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Home Reviews Cinema reviews The Green Hornet
The Green Hornet Print E-mail
Written by Ivan Radford   
Wednesday, 12 January 2011 09:35
Director: Michel Gondry
Cast: Seth Rogen, Jay Chou, Cameron Diaz, Christoph Waltz, Tom Wilkinson
Certificate: 15

Batman. Spider-Man. Wolverine. For years, fans have been waiting for a character to laugh at. But now we can laugh at something other than Tobey Maguire: Seth Rogen’s stepped into a superhero costume. And he’s not afraid to be funny. In fact, he’s good at it. And he kicks ass too. He does both. Very well.

Britt Reid (Rogen) is an immature party boy who doesn’t care about his dad’s media empire. But when James Reid (Wilkinson) dies from a bee sting, Britt gets the burden of running his father’s newspaper. He promptly ignores it, spending his time getting to know butler Kato (Chou) and his fantabulous coffee-making contraption instead.

Of course, that’s not the only machine the mechanic has lying around. He also has guns, cars, cars with guns, and guns that shoot cars that also have guns. Together, in a manner reminiscent of Mark Millar’s warped comic book, they wind up deciding to fight crime – by pretending to be criminals.

There’s not a lot of logic to the plot, but that’s not really the point. Playing out like a stoner comedy, The Green Hornet feels like a follow-up to Pineapple Express. But in 3D. And with more guns. There’s even an opening scene with mid-life crisis villain Chudnofsky (Waltz) squaring off against James Franco, which has more LOLs than Spider-Man 3’s emo dance scene.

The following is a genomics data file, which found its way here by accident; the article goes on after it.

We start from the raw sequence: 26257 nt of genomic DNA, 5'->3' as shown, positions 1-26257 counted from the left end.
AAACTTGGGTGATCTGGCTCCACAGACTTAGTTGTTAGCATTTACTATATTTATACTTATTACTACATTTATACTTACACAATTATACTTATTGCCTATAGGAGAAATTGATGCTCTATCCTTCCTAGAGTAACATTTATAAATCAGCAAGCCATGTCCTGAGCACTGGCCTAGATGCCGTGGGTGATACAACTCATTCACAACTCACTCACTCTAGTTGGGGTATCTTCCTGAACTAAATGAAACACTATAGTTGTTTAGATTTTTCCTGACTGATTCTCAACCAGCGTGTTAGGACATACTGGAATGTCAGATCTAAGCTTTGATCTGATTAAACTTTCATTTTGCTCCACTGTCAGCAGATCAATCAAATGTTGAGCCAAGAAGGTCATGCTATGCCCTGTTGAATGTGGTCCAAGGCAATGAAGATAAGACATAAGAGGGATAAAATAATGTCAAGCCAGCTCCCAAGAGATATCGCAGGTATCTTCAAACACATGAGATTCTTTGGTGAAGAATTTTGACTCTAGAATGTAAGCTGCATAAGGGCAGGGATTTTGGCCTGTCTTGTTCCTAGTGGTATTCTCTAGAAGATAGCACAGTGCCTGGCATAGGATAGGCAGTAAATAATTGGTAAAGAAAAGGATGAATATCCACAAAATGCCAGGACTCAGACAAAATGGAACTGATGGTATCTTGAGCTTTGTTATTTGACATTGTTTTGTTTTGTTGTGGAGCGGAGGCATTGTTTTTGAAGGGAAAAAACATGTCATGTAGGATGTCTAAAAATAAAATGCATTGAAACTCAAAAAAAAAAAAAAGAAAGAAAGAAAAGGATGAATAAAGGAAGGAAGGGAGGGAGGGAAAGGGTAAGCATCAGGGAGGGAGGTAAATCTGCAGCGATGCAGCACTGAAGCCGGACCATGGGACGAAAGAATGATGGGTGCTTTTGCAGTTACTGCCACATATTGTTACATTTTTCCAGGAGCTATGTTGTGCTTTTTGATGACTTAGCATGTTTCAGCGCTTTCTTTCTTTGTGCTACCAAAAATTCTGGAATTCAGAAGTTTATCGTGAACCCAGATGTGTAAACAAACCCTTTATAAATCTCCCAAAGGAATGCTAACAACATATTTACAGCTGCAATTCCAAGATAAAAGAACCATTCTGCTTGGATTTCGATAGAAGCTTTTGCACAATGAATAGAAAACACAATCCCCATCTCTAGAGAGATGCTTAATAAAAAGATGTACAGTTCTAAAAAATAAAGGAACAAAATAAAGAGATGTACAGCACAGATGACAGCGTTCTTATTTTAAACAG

Taken as a whole, it’s a bit of a shambles, but that suits Seth Rogen and Evan Goldberg’s screenplay perfectly. The story is bloated towards the end, but Rogen and Chou strike up a decent double act, playing for laughs without slowing the pace. Yes, the 3D is pointless, but nothing can dampen the bromance of the leads – a testament to Rogen’s comic presence and Chou’s deadpan delivery.

In their supporting roles, Tom Wilkinson and Edward James Olmos are somewhat underused – not to mention Cameron Diaz as the amusing, two-dimensional love interest – but the gags fly as fast as the bullets from Christoph Waltz’s double-barrelled gun. Even if Waltz himself doesn’t fire on all cylinders.

At the helm, Michel Gondry adds some real spark to proceedings. The curious “Kato-vision” is mostly an excuse for the director to slap some colour over the action, but the visuals are striking enough to stand apart from most franchises; one epic split-screen sequence in particular deserves a mention. It’s well choreographed, too, never becoming chaotic despite the detailed mayhem that’s always unfolding.

Helped along by the awesome car, silly gadgets and Kym Barrett’s gorgeous costumes, The Green Hornet confidently ticks the blockbuster boxes in its own quirky way. Clumsy? Yes. Indie? Sort of. Fun? Definitely.


Seth Rogen? Michel Gondry? Superhero blockbuster? It sounds crazy, but The Green Hornet works. Offbeat entertainment that’s unafraid to kick comedy ass.


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